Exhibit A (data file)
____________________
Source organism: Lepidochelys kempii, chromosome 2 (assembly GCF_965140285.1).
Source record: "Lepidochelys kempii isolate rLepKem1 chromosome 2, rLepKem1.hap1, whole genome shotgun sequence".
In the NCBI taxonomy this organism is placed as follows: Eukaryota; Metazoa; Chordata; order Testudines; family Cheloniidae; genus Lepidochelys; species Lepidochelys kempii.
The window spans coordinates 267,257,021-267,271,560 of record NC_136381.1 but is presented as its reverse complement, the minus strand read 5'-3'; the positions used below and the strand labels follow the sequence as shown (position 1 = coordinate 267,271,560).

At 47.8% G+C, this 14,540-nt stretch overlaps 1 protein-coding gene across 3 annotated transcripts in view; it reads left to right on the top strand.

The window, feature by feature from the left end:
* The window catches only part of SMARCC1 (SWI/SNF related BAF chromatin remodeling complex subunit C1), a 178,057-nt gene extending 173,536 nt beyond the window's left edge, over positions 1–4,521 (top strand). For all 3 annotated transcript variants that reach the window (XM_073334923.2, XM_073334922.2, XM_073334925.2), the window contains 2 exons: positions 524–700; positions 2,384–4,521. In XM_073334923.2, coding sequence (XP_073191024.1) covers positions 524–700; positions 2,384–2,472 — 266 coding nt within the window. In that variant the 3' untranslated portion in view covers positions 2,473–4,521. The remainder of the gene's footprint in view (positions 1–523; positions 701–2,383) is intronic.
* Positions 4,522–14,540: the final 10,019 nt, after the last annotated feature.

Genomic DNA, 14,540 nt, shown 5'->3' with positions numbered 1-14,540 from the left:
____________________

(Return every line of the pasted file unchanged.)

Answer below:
Source organism: Lepidochelys kempii, chromosome 2 (assembly GCF_965140285.1).
Source record: "Lepidochelys kempii isolate rLepKem1 chromosome 2, rLepKem1.hap1, whole genome shotgun sequence".
In the NCBI taxonomy this organism is placed as follows: Eukaryota; Metazoa; Chordata; order Testudines; family Cheloniidae; genus Lepidochelys; species Lepidochelys kempii.
The window spans coordinates 267,257,021-267,271,560 of record NC_136381.1 but is presented as its reverse complement, the minus strand read 5'-3'; the positions used below and the strand labels follow the sequence as shown (position 1 = coordinate 267,271,560).

At 47.8% G+C, this 14,540-nt stretch overlaps 1 protein-coding gene across 3 annotated transcripts in view; it reads left to right on the top strand.

The window, feature by feature from the left end:
* The window catches only part of SMARCC1 (SWI/SNF related BAF chromatin remodeling complex subunit C1), a 178,057-nt gene extending 173,536 nt beyond the window's left edge, over positions 1–4,521 (top strand). For all 3 annotated transcript variants that reach the window (XM_073334923.2, XM_073334922.2, XM_073334925.2), the window contains 2 exons: positions 524–700; positions 2,384–4,521. In XM_073334923.2, coding sequence (XP_073191024.1) covers positions 524–700; positions 2,384–2,472 — 266 coding nt within the window. In that variant the 3' untranslated portion in view covers positions 2,473–4,521. The remainder of the gene's footprint in view (positions 1–523; positions 701–2,383) is intronic.
* Positions 4,522–14,540: the final 10,019 nt, after the last annotated feature.

Genomic DNA, 14,540 nt, shown 5'->3' with positions numbered 1-14,540 from the left: